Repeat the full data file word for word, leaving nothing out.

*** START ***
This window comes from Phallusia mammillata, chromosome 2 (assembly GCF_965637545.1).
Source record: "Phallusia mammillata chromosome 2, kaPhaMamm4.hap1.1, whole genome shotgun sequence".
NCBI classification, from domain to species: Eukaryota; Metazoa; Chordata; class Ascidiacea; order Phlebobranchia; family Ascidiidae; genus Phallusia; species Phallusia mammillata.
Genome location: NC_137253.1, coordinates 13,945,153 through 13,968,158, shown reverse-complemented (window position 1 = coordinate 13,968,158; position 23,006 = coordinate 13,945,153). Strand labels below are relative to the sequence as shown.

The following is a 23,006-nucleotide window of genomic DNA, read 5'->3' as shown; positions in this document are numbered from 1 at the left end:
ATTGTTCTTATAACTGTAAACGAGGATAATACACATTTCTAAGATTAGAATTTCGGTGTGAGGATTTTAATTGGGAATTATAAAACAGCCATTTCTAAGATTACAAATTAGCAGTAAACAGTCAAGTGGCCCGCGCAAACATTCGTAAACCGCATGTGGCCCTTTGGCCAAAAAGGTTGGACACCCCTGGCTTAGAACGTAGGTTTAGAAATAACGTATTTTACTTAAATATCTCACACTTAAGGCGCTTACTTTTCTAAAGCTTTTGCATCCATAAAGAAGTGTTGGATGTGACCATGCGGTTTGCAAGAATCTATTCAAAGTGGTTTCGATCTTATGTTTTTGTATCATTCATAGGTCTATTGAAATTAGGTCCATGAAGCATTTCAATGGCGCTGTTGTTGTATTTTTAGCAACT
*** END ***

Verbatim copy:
This window comes from Phallusia mammillata, chromosome 2 (assembly GCF_965637545.1).
Source record: "Phallusia mammillata chromosome 2, kaPhaMamm4.hap1.1, whole genome shotgun sequence".
NCBI classification, from domain to species: Eukaryota; Metazoa; Chordata; class Ascidiacea; order Phlebobranchia; family Ascidiidae; genus Phallusia; species Phallusia mammillata.
Genome location: NC_137253.1, coordinates 13,945,153 through 13,968,158, shown reverse-complemented (window position 1 = coordinate 13,968,158; position 23,006 = coordinate 13,945,153). Strand labels below are relative to the sequence as shown.

The following is a 23,006-nucleotide window of genomic DNA, read 5'->3' as shown; positions in this document are numbered from 1 at the left end:
ATTGTTCTTATAACTGTAAACGAGGATAATACACATTTCTAAGATTAGAATTTCGGTGTGAGGATTTTAATTGGGAATTATAAAACAGCCATTTCTAAGATTACAAATTAGCAGTAAACAGTCAAGTGGCCCGCGCAAACATTCGTAAACCGCATGTGGCCCTTTGGCCAAAAAGGTTGGACACCCCTGGCTTAGAACGTAGGTTTAGAAATAACGTATTTTACTTAAATATCTCACACTTAAGGCGCTTACTTTTCTAAAGCTTTTGCATCCATAAAGAAGTGTTGGATGTGACCATGCGGTTTGCAAGAATCTATTCAAAGTGGTTTCGATCTTATGTTTTTGTATCATTCATAGGTCTATTGAAATTAGGTCCATGAAGCATTTCAATGGCGCTGTTGTTGTATTTTTAGCAACT